Now that the filmmaker has recovered from eating only McDonald’s for a month, Morgan Spurlock is tackling another corporate beast: product placement. His newest movie, POM Wonderful Presents: The Greatest Movie Ever Sold, comes out nationwide tomorrow, and is a documentary fully financed by and about product placement. Spurlock hopes the film, which screened at SXSW and comes out nationwide tomorrow, will inspire more of us to fight for better boundaries between our personal lives and corporate sponsorship. And it’s not just for the sake of rebellion; it’s something he says could make us healthier and happier, too.
The film, sponsored by JetBlue Airways, Hyatt Hotels & Resorts, Sheetz Convenience Stores, Merrell Shoes, Amy’s Kitchen, THAYERS Natural Remedies, Seventh Generation, Ban® Deodorant, MovieTickets.com, CARRERA Sunglasses/Solstice Sunglass Boutique, The Original Mane ‘n Tail and the Aruba Tourism Authority, includes footage of Spurlock’s meetings with corporate sponsors to reveal what really goes into the advertising we see on screen. And it’s not just in TV and movies; Spurlock points out that advertising invades nearly every aspect of our lives. (When he asks Ralph Nader where we can go to find a marketing-free zone, Nader replies: “to sleep.”)
While most of us believe that we’ve learned to “filter out” the advertising online, on billboards, or even in films and tv (but hey, did we mention those yoga pants we love?), Spurlock believes they still have a negative impact on our lives. In a recent interview on AlterNet, he points out that reducing the amount of product placement in public spaces could leave room for more, better things in our lives:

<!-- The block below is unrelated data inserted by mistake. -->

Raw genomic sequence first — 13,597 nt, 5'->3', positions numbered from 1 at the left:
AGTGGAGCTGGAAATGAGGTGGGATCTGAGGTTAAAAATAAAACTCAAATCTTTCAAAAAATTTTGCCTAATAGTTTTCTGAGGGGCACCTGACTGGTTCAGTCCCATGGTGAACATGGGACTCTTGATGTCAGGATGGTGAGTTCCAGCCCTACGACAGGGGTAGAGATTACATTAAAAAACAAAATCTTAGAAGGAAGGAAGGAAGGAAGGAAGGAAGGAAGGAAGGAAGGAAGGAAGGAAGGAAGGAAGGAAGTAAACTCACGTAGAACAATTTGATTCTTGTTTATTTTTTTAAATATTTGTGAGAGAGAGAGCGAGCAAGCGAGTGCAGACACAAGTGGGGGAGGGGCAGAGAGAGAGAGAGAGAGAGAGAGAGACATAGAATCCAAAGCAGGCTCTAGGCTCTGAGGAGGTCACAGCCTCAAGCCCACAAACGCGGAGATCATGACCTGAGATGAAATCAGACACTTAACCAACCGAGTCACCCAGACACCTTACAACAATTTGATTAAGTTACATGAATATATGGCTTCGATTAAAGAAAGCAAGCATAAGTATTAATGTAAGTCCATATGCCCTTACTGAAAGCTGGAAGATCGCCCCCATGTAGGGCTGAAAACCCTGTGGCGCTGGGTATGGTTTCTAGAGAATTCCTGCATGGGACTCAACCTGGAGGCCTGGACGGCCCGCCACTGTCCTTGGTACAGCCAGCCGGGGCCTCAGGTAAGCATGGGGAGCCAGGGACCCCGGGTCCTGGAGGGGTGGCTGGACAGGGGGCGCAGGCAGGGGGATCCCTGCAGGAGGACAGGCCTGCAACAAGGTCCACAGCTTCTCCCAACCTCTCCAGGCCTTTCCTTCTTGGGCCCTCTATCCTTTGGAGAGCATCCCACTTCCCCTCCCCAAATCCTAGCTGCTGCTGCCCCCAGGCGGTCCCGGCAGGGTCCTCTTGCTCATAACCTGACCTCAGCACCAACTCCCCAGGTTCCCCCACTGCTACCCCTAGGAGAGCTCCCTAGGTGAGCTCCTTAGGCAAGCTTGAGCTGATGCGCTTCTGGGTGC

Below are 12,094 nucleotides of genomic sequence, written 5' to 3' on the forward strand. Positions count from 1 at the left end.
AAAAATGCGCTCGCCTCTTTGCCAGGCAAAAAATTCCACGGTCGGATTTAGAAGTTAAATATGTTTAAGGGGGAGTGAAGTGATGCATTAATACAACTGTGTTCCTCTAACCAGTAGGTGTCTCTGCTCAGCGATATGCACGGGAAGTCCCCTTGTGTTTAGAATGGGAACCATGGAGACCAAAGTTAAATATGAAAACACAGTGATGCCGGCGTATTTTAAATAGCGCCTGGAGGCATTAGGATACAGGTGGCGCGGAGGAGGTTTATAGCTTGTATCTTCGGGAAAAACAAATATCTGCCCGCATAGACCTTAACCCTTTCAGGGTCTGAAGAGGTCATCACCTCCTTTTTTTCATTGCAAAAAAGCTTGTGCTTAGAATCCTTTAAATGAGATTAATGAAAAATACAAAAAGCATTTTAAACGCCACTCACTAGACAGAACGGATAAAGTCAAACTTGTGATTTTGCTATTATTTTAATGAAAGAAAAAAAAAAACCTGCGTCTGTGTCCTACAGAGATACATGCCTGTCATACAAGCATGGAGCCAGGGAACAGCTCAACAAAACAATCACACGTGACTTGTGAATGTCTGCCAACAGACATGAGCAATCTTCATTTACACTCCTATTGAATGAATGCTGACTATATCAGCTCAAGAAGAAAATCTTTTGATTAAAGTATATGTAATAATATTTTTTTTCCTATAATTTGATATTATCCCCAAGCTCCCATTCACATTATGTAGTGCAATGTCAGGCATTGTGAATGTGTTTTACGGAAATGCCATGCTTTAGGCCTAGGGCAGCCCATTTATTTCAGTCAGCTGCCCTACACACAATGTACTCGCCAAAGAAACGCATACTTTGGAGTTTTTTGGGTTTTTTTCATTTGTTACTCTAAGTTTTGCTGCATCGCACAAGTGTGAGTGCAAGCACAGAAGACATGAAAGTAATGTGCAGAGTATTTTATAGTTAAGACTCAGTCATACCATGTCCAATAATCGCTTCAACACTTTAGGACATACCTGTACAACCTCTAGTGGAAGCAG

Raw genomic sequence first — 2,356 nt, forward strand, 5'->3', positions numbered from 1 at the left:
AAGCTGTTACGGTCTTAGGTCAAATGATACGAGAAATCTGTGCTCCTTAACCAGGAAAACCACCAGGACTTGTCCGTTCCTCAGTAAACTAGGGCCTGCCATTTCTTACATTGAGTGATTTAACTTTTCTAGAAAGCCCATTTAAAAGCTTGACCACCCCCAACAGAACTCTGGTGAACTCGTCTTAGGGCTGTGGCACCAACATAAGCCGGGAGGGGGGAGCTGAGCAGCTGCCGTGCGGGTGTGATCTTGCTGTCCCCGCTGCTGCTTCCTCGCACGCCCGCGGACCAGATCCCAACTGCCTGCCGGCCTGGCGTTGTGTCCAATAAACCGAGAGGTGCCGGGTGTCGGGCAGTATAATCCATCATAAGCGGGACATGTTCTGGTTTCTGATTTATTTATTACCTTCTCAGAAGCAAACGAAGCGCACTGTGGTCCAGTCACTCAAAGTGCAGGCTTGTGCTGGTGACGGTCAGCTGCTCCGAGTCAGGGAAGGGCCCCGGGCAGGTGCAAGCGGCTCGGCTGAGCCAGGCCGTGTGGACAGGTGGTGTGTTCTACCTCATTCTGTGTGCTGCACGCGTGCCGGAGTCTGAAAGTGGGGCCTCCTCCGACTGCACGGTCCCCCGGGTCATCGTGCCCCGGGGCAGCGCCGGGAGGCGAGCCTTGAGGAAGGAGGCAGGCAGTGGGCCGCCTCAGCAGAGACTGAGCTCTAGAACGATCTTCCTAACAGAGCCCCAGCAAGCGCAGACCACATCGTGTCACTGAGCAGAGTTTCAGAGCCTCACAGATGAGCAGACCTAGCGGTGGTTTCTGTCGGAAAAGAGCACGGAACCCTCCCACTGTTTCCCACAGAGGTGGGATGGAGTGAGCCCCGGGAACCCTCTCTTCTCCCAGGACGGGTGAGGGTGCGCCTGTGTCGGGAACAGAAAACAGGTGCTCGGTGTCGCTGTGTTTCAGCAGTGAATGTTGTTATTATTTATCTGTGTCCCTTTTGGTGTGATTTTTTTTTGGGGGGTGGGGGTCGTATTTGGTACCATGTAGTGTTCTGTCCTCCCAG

I think at some point there will be a backlash to the amount of marketing and advertising in our world. I think most people don’t know about Sao Paolo and what they’ve done, which is banning outdoor advertising within city limits. The whole idea behind the Clean City Act was the mayor said, “We have a city that’s filled with pollution and filled with problems. Before we can see those problems, we need to eliminate the distractions.” So now once they took away what he calls the visual pollution, now people will be able to see what else needs to be fixed. The way you go there and interact with that city now is incredible. You react with people differently. You react with the environment differently because it’s not all about trying to sell you a widget. I think a city in America, like Seattle or Portland or even San Francisco, might try that.
We like some products, and there are brands that everyone here at Blisstree would be thrilled to have sponsor our site (any takers?), but I do think he makes a good point. I have a hard enough time managing my inbox(es), RSS feed(s), and IM window(s) while I’m at work, let alone the constant influx of advertising that comes along with each and every one of those things (even Skype is trying to sell me on whatever long-distance deals they have going right now). Would my life be a little more sane, possibly, without those things? Would walking to the park for lunch be more pleasant without 15 companies trying to sell me shoes, travel, food, and drinks? Just as Spurlock (and Sao Paulo) thinks, I have to agree: It wouldn’t just be more pleasant, it would be more productive, happier, and possibly a little healthier, too.
Check out the move trailer, below: